The success of loitering munitions and kamikaze drones against armored vehicles during the war in Ukraine took most military commanders, strategists and commentators by surprise, just as the widespread use of improvised explosive devices (IEDs) did in Afghanistan and Iraq.

In particular these mostly improvised weapons have highlighted the vulnerability of the armored vehicles on both sides, which were designed to address the 1980s concept of face-to-face tank battles on the North German plains. The protection provided to former-Soviet, Russian and NATO armored vehicles was optimized for the mainly front on attacks expected in this scenario.

An article in the US Breaking Defense on-line military issues magazine has highlighted how what is happening in Ukraine’s war is impacting on those charged with selecting the next generation replacements for the US M1 Abrams main battle tank (MBT) and the M2 Bradley infantry fighting vehicle (IFV).


Brig. Gen. Geoffrey Norman, the head of planning for the US Next-Generation Combat Vehicle and his team, which is based in Eastern Europe, is focusing on what is now seen as the key threat to armored and other vehicles on the modern battlefield. Norman’s team is in contact with the Ukrainian operators of the Abrams and Bradleys, who provide invaluable feedback on all aspects of the performance of the vehicles in real combat situations with first-person view (FPV) drones now being considered as the main threat.

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Two decades ago, the NATO military was taken by surprise by the widespread use of IEDs in Iraq and Afghanistan, which attacked the vulnerable bellies and sides of armored vehicles and required urgent solutions. This led to the rapid appearance of Mine-Resistant Ambush Protected (MRAP) vehicles, designed specifically to withstand IED attacks, in most armies of the world. It also created a mindset that 21st-century war was going to be based on low intensity conflicts against irregular forces.


Russia’s full-scale invasion returned us to the reality that the era of conventional warfare was not dead with the expectation, at least on the Kremlin’s side, that armored formations would sweep forward destroying all before them. The fly in the ointment was the appearance of modern attack drones that military commanders have christened “IEDs of the sky.”

All of the armored vehicles, whether from the 1970s or 1990s were all vulnerable to attack from above. It should not have come as that much of a surprise as most of the latest generation of anti-armor guided weapons such as the US Javelin, the UK’s NLAW, Israel’s Spike and Sweden’s RB56 BILL are all top-attack weapons.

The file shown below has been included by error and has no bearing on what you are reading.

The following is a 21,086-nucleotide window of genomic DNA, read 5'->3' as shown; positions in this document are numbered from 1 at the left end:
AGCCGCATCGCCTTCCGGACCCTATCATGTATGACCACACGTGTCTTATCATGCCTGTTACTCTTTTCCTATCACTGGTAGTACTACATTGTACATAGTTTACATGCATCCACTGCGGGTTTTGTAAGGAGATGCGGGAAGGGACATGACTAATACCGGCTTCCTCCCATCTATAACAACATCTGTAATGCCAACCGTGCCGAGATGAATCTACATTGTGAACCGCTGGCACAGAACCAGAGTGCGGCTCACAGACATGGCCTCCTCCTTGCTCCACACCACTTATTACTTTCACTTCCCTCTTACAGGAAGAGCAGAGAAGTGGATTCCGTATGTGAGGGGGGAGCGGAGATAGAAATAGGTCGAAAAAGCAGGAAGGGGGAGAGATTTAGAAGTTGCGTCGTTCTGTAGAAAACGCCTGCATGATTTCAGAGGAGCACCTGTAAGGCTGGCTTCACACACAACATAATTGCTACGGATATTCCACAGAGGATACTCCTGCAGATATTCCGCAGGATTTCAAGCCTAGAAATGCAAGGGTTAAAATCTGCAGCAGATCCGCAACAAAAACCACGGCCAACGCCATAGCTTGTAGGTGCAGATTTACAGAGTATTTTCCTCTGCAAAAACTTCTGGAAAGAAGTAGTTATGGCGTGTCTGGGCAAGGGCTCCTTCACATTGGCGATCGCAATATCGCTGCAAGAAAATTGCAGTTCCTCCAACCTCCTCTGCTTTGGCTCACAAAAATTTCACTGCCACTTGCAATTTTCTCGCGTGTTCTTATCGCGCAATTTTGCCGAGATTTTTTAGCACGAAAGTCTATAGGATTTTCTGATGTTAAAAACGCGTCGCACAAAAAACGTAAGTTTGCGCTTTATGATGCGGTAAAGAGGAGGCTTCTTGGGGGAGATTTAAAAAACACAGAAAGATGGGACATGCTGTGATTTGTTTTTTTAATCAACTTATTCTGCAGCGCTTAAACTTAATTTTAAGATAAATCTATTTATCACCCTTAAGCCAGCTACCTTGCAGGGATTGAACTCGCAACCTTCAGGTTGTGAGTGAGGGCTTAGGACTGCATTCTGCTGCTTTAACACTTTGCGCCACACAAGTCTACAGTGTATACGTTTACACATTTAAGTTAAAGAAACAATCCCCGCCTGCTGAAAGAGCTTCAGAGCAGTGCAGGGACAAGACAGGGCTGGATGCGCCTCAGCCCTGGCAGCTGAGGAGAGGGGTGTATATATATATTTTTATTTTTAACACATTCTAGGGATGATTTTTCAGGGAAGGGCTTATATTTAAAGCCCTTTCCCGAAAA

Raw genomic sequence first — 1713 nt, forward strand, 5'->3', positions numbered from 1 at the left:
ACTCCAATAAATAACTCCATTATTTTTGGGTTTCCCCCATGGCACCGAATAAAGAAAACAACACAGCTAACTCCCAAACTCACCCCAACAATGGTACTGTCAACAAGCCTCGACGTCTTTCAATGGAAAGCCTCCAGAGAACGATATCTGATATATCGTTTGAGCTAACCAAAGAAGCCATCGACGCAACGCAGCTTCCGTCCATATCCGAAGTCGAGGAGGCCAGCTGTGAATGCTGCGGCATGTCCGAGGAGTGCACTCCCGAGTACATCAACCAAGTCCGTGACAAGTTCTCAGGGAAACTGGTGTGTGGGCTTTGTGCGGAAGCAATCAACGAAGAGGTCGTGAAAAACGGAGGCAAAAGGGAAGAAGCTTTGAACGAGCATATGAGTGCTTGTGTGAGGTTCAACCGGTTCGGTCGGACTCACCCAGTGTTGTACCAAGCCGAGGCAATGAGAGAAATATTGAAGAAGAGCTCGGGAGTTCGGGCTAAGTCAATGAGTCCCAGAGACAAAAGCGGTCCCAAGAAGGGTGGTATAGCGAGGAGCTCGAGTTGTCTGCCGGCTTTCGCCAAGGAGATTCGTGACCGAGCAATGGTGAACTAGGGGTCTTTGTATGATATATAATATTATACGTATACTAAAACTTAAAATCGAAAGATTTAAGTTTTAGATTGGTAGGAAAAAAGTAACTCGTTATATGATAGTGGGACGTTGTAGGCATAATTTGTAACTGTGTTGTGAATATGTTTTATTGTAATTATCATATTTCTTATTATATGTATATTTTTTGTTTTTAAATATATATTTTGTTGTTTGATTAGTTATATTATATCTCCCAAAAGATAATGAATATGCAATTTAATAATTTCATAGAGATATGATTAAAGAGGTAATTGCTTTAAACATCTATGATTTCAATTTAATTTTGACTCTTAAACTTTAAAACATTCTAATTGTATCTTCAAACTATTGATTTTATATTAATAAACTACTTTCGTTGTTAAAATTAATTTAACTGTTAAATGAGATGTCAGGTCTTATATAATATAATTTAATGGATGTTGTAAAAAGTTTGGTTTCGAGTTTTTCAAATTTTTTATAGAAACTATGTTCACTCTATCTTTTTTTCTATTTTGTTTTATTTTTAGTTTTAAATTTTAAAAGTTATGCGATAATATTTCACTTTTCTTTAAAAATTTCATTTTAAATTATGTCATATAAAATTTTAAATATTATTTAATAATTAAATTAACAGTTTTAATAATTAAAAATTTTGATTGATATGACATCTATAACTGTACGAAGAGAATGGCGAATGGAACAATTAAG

Perhaps it was the lack of sophistication of the drones that led to the initial underestimation of the threat. The first FPV drones fielded in Ukraine were based on modified “racer quadcopter drones” costing less than $500, guided via remote control and able to deliver an explosive payload, often a shaped charge warhead or mortar, and crashing it into the target.

Breaking Defense cites a February report by the International Institute for Strategic Studies (IISS) that estimated that Russia had lost almost 9,000 armored vehicles during the first two years of the war.


The need for countermeasures was obvious which led to the led to the appearance of so-called “cope cages” on the tanks, including the Abrams and armored personnel carriers (APC) of both sides aimed at limiting the impact of the weapons. Initially an assortment of crude grills, frames and screens fitted in the field were used, often referred to as BBQ grills – with mixed results:

Russia has reportedly even taken to fitting purpose built anti-drone grills and cages on tank and APC new builds.

Another method of defense has included jamming the control systems being used to guide the FPV drones which, in turn, have led to the development of drones with increased EW resistance.

For Norman and his team, the threat from drones is clear and unlikely to go away. They are looking at what steps need to be taken not only in the short term to provide better immediate protection, but also, more importantly, what impact it will have on the next generation of US and, undoubtedly, all other nations’ armored vehicles.

In the short term they are looking at retrofitting the M2 Bradleys, serving with US forces, with the Israeli Elbit Systems Iron Fist active protection system (APS). This detects an incoming missile or drone and fires a projectile to intercept it mid-flight.


Norman was understandably tight-lipped about the feedback gained from Ukraine and how this would influence future designs, but it seems likely this will include improved top, rear and side protection, hard-kill and soft-kill APS, EW jammers, laser dazzlers, all configured in such a way that its sensors can be modified and upgraded.

Norman said that his team are currently investigating “maturing subsystem” technology demonstrators – with everything on the table, from the size and weight of a future vehicle to the crew numbers and configuration to the powertrain, and so on – but admitted it will likely take “several years” to pull everything together into a full-fledged prototype. The current target date for the new Abrams being the early-2030s.

Breaking Defense reported that the Bradley replacement, currently called the XM30 OMFV (Optionally Manned Fighting Vehicle) program was in the advanced stages of development with designs having also taken into account the lessons learnt from Ukraine.

Norman said: “We are keeping a close watch on what’s happening in Ukraine to make sure that we have those requirements right.”

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